- African leaders call for ceasefire at Great Lakes summit
- Aid agencies appeal for more protection for civilians
By Emmanuel Braun
KIBATI, Congo, Nov 7 (Reuters) - Fighting between rebels and the army caused a fresh refugee exodus in east Congo on Friday, and African leaders called for an immediate ceasefire to end a conflict the U.N. said could engulf the Great Lakes region.
The renewed combat near Kibati in Democratic Republic of Congo's North Kivu province sent thousands of civilians fleeing in panic from a nearby refugee camp, adding urgency to a regional peace summit held in the Kenyan capital Nairobi.
"There should be an immediate ceasefire by all the armed men and militia in North Kivu," said Kenyan Foreign Minister Moses Wetangula, reading a communique agreed by seven African leaders who met U.N. Secretary-General Ban Ki-moon in Nairobi.
The leaders from the Great Lakes region, including the presidents of Congo and Rwanda, said they would be willing to send peacekeeping troops to east Congo if required.
Congolese President Joseph Kabila and Rwandan President Paul Kagame, who have traded accusations about supporting rival rebel groups, held a brief one-on-one meeting during the summit.
Ban, who said he had come to the region with a "very heavy heart" but was encouraged by the summit, urged Kabila and Kagame to continue their dialogue.
African Union Chairman and Tanzanian President Jakaya Kikwete said former Nigerian President Olusegun Obasanjo, the newly nominated U.N. special envoy for east Congo, would try to talk to the warring parties on the ground, including the Congolese rebel leader Laurent Nkunda.
Fighting between Nkunda's Tutsi rebels and Congo's army has spread along the hilly border with Rwanda, uprooting hundreds of thousands of people and creating a humanitarian crisis.
The African leaders called for a humanitarian corridor to be set up to channel aid to help refugees.
"This crisis could engulf the broader sub-region," Ban told the Nairobi summit, adding that only a lasting political settlement, rather than military moves alone, could solve it.
As the United Nations and African leaders were meeting, Nkunda's battle-hardened fighters and government troops exchanged machine-gun, mortar and rocket-propelled grenade fire from green hills in sight of North Kivu's Nyiragongo volcano.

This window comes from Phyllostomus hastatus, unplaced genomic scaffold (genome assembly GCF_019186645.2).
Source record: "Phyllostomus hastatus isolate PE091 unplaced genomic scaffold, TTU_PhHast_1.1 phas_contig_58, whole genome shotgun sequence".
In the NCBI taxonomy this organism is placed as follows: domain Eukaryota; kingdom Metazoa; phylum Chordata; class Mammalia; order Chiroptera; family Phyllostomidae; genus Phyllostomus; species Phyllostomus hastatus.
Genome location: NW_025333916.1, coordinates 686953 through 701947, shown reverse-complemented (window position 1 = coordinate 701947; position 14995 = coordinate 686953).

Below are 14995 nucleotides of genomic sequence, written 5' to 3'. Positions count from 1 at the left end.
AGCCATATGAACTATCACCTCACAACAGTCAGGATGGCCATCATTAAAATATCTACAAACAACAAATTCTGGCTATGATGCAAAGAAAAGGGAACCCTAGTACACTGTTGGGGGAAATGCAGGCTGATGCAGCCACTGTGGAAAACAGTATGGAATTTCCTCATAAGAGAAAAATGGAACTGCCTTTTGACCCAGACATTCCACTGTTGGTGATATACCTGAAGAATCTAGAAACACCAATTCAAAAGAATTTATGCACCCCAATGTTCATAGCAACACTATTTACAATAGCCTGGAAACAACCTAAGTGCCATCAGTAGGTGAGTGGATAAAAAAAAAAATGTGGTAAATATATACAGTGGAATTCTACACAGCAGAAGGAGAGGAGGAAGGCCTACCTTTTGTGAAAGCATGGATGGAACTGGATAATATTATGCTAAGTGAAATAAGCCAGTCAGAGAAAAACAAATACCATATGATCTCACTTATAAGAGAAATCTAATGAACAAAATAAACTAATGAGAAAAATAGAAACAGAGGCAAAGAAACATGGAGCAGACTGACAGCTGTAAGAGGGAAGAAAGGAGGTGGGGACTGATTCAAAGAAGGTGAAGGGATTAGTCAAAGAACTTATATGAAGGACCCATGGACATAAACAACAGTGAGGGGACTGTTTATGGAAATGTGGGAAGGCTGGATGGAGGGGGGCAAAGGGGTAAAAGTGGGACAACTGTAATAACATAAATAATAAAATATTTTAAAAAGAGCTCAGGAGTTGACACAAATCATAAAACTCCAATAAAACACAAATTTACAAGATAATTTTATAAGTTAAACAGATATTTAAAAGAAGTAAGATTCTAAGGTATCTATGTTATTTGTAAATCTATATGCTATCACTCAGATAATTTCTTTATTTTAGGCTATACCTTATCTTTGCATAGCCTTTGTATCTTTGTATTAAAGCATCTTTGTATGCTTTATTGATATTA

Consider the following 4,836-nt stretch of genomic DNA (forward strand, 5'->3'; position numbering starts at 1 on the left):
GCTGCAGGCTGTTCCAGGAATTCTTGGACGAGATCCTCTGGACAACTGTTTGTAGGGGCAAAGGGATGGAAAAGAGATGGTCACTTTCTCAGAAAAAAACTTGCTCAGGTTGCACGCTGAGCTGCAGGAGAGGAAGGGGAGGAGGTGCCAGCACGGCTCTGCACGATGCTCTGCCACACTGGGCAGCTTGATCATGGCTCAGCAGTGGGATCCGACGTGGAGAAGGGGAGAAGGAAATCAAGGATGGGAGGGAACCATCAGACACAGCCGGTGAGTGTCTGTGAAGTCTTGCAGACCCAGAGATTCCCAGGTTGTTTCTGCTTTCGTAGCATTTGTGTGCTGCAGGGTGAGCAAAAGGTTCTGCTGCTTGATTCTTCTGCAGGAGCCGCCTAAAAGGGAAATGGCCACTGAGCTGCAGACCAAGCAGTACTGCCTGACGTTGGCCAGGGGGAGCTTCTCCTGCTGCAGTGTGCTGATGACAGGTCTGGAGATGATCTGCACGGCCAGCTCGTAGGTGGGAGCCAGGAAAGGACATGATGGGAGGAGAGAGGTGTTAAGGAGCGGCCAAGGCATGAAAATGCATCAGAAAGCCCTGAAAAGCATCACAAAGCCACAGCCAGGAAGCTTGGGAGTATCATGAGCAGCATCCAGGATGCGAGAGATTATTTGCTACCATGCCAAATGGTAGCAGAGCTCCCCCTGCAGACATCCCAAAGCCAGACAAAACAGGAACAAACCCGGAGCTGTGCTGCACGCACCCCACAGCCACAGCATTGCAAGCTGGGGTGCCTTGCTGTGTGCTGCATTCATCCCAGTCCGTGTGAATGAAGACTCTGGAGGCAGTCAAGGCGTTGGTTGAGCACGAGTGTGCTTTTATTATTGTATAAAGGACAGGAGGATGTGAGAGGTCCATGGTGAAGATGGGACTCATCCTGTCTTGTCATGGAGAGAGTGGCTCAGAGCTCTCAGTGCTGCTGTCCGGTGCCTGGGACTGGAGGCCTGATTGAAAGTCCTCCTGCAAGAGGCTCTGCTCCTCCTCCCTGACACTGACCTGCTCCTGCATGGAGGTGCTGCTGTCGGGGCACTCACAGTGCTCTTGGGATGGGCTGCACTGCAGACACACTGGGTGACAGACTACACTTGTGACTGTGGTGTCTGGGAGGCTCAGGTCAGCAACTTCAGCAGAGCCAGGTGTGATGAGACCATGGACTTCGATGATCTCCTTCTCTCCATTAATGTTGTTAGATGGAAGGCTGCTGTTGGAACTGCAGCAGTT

As the sound of combat echoed around the slopes, civilians carrying infants, bundles, pots and even domestic animals streamed south away from the camp at Kibati on the road towards North Kivu provincial capital Goma, 7 km (4 miles) to the south.
The U.N. has its largest peacekeeping force in the world, 17,000-strong, deployed in the vast, mineral-rich but racially divided Congo, whose eastern conflict is fuelled by ethnic tensions stemming from the 1994 genocide in neighbouring Rwanda.
"WORLD CANNOT LOOK AWAY"
But U.N. troops are thinly stretched across a state the size of Western Europe where marauding armed groups have roamed for years, killing, looting and raping and recruiting child soldiers in some of the worst levels of violence seen in the world.
A Uruguayan U.N. commander at Kibati said some of the troops reinforcing the Congolese government lines were Angolans.
Angola, which intervened in Congo's earlier 1998-2003 war, is a staunch ally of Kabila but said on Friday it would not interfere directly so as to avert worsening the crisis.
"I have no information about the Angolan forces participating," U.N. chief Ban said.
Humanitarian agencies are clamouring for more protection for Congo's civilians and a group of them appealed to the U.N., Africa and Europe to strengthen the U.N. force with more troops.
"The world cannot look away again as thousands suffer in eastern Congo," said Juliette Prodhan, head of Oxfam in Congo. "We have had fine words and important meetings ... we need more urgency, action and commitment," she said.
The recent upsurge in fighting between Nkunda's rebels and army troops backed by militia allies has raised fears of a rerun of a wider 1998-2003 war in the former Belgian colony.
A key issue African leaders need to resolve for a lasting solution is the presence in east Congo of Rwandan Hutu rebels, known as the FDLR, who took part in the 1994 Rwanda genocide.
Previous agreements to halt the fighting have failed to produce results on the ground.
Nkunda justifies his revolt as a legitimate one to protect ethnic Tutsis in Congo from the Hutu rebels. He told Reuters on Friday the summit would have no influence on him unless the leaders convinced Congo's Kabila to have talks.
"It's only a regional summit. It doesn't have any impact on our demands," Nkunda said by telephone from east Congo.
The region is rich in minerals, such as coltan, which is used in mobile phones, making control of the remote terrain, far from Congo's capital Kinshasa, lucrative.
United Nations relief agencies, which run the Kibati refugee camp, said Friday's fighting had interrupted the distribution of aid and caused panic among the camp population.
Rwanda denies supporting Nkunda and accuses Congo's army of backing the Hutu rebels in the east.
The number of people displaced by fighting in North Kivu since September is now estimated at 250,000, the U.N. said. This was in addition to 800,000 who had fled previous hostilities.
"The humanitarian situation is deteriorating," Elisabeth Byrs of U.N. humanitarian agency OCHA said.
(Additional reporting by Hereward Holland in Kibati; David Clarke in Nairobi, Joe Bavier in Kinshasa and Henrique Almeida in Luanda; Writing by Pascal Fletcher, editing by Mark Trevelyan)
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